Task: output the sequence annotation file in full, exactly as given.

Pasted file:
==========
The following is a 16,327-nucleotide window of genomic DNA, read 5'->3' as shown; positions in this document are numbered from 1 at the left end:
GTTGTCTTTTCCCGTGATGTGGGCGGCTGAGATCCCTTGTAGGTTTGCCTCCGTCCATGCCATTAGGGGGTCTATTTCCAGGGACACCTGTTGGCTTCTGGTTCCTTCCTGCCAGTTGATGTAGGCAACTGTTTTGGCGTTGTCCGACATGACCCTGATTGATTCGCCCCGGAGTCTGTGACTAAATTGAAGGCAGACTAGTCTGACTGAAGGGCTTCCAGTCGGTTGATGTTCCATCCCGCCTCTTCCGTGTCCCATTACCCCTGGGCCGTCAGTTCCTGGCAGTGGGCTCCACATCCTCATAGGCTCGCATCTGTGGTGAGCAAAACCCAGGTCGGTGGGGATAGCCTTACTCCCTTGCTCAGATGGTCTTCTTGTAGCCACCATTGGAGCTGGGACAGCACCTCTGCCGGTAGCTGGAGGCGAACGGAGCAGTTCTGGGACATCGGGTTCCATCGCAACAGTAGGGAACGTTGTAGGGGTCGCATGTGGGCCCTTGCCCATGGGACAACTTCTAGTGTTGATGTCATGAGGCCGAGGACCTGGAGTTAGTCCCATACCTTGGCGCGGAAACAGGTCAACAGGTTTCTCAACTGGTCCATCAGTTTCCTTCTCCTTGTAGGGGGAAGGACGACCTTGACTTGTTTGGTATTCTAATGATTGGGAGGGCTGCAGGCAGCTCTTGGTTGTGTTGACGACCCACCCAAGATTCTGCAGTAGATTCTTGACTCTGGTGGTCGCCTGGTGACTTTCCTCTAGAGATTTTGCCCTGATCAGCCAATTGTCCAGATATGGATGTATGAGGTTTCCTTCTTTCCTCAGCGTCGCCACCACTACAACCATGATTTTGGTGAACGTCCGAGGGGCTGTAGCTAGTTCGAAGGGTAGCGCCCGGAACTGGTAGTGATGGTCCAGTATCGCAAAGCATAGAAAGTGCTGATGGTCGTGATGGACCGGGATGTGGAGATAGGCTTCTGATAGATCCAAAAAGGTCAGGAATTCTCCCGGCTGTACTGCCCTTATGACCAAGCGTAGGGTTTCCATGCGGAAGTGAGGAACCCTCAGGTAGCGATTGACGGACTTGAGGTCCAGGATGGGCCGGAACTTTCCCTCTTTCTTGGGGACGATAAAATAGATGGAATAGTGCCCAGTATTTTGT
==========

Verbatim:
The following is a 16,327-nucleotide window of genomic DNA, read 5'->3' as shown; positions in this document are numbered from 1 at the left end:
GTTGTCTTTTCCCGTGATGTGGGCGGCTGAGATCCCTTGTAGGTTTGCCTCCGTCCATGCCATTAGGGGGTCTATTTCCAGGGACACCTGTTGGCTTCTGGTTCCTTCCTGCCAGTTGATGTAGGCAACTGTTTTGGCGTTGTCCGACATGACCCTGATTGATTCGCCCCGGAGTCTGTGACTAAATTGAAGGCAGACTAGTCTGACTGAAGGGCTTCCAGTCGGTTGATGTTCCATCCCGCCTCTTCCGTGTCCCATTACCCCTGGGCCGTCAGTTCCTGGCAGTGGGCTCCACATCCTCATAGGCTCGCATCTGTGGTGAGCAAAACCCAGGTCGGTGGGGATAGCCTTACTCCCTTGCTCAGATGGTCTTCTTGTAGCCACCATTGGAGCTGGGACAGCACCTCTGCCGGTAGCTGGAGGCGAACGGAGCAGTTCTGGGACATCGGGTTCCATCGCAACAGTAGGGAACGTTGTAGGGGTCGCATGTGGGCCCTTGCCCATGGGACAACTTCTAGTGTTGATGTCATGAGGCCGAGGACCTGGAGTTAGTCCCATACCTTGGCGCGGAAACAGGTCAACAGGTTTCTCAACTGGTCCATCAGTTTCCTTCTCCTTGTAGGGGGAAGGACGACCTTGACTTGTTTGGTATTCTAATGATTGGGAGGGCTGCAGGCAGCTCTTGGTTGTGTTGACGACCCACCCAAGATTCTGCAGTAGATTCTTGACTCTGGTGGTCGCCTGGTGACTTTCCTCTAGAGATTTTGCCCTGATCAGCCAATTGTCCAGATATGGATGTATGAGGTTTCCTTCTTTCCTCAGCGTCGCCACCACTACAACCATGATTTTGGTGAACGTCCGAGGGGCTGTAGCTAGTTCGAAGGGTAGCGCCCGGAACTGGTAGTGATGGTCCAGTATCGCAAAGCATAGAAAGTGCTGATGGTCGTGATGGACCGGGATGTGGAGATAGGCTTCTGATAGATCCAAAAAGGTCAGGAATTCTCCCGGCTGTACTGCCCTTATGACCAAGCGTAGGGTTTCCATGCGGAAGTGAGGAACCCTCAGGTAGCGATTGACGGACTTGAGGTCCAGGATGGGCCGGAACTTTCCCTCTTTCTTGGGGACGATAAAATAGATGGAATAGTGCCCAGTATTTTGT